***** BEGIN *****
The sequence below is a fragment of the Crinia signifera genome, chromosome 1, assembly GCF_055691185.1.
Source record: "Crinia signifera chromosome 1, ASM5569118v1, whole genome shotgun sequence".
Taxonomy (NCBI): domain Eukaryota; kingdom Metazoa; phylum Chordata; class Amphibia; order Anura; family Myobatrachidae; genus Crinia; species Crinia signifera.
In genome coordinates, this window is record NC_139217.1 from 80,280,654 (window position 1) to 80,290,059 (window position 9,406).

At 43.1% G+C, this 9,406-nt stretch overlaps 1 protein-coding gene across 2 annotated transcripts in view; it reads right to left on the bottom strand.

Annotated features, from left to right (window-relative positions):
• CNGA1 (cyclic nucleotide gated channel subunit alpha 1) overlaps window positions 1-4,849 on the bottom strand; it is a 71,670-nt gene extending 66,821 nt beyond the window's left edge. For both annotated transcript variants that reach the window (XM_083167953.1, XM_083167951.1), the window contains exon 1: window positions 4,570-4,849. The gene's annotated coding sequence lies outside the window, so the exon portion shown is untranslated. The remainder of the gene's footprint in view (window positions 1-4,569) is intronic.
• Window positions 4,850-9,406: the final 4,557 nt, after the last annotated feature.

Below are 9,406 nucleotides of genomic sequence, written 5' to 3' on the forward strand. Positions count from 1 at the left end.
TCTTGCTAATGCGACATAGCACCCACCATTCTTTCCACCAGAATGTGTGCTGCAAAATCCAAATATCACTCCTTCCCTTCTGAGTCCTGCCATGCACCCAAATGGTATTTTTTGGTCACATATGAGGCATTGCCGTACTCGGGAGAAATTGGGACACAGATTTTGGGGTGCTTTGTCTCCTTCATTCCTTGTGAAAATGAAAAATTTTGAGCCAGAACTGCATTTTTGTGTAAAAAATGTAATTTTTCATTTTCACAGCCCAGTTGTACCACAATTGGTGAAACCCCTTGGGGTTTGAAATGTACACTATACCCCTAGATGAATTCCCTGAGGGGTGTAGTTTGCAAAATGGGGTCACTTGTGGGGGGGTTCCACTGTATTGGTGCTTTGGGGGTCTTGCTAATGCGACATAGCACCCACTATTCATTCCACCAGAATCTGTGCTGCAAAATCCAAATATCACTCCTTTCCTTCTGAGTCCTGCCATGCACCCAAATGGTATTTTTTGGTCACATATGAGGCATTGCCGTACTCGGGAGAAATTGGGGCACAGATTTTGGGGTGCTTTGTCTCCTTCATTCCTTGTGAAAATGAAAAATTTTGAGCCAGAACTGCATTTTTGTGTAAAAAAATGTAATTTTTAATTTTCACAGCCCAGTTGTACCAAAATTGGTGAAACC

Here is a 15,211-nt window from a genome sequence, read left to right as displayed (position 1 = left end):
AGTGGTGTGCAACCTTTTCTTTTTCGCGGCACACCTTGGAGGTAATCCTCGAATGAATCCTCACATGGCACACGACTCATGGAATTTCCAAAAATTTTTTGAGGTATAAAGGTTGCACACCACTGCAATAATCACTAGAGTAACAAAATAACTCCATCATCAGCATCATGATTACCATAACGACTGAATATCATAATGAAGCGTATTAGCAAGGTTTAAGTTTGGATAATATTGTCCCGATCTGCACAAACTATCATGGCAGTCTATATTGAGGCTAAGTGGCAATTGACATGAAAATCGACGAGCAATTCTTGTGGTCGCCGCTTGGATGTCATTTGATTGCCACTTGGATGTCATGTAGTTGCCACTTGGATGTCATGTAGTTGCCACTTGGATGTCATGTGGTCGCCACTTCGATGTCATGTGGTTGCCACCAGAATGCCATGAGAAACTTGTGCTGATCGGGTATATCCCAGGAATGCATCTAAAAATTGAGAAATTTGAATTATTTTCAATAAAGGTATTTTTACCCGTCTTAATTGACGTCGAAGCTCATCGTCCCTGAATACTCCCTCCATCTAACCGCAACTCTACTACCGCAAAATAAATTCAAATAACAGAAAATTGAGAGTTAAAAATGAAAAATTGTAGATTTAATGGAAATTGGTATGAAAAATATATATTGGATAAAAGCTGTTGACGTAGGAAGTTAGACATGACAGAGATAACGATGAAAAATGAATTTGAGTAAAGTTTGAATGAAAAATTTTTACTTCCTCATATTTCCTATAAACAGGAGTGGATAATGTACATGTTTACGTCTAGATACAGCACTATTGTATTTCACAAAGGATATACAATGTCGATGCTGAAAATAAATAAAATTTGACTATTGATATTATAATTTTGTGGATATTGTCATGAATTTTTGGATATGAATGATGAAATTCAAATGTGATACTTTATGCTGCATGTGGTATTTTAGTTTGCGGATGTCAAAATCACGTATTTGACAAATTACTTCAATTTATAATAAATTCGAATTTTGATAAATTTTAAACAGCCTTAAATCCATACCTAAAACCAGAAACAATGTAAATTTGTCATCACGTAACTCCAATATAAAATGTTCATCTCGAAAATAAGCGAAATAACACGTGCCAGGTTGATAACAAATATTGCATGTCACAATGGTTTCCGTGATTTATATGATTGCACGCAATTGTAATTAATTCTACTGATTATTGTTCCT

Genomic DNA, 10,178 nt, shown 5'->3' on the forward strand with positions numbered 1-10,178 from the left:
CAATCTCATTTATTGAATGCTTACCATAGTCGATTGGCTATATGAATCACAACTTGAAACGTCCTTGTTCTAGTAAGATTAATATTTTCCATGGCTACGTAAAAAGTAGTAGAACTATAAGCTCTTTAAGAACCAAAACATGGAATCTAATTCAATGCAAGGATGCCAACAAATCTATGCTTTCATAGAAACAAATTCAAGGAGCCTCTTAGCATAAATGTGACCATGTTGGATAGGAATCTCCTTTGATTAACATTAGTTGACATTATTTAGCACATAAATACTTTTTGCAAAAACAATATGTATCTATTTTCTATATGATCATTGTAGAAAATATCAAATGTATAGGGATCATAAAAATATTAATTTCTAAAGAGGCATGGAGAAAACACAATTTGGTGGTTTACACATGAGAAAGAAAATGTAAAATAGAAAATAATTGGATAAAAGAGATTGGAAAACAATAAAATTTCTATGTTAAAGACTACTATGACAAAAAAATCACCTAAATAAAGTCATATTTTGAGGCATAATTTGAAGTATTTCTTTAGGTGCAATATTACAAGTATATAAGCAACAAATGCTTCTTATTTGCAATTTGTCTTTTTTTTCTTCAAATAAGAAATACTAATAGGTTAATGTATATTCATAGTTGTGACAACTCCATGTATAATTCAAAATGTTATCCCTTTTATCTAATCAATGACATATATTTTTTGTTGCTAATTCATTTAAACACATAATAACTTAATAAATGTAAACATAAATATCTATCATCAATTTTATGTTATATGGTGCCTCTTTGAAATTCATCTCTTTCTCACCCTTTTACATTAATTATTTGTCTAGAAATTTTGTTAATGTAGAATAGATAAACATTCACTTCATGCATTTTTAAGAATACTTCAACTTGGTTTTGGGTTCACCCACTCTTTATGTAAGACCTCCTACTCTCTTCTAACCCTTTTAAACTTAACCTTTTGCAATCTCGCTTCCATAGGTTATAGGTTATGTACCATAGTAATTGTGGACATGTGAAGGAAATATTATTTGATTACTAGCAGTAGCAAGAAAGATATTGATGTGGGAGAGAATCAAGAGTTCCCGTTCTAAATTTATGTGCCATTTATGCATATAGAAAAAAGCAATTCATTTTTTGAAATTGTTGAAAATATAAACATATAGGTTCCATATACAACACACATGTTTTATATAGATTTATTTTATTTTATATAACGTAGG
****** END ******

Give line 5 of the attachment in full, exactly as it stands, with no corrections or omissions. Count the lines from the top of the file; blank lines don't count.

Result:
At 43.1% G+C, this 9,406-nt stretch overlaps 1 protein-coding gene across 2 annotated transcripts in view; it reads right to left on the bottom strand.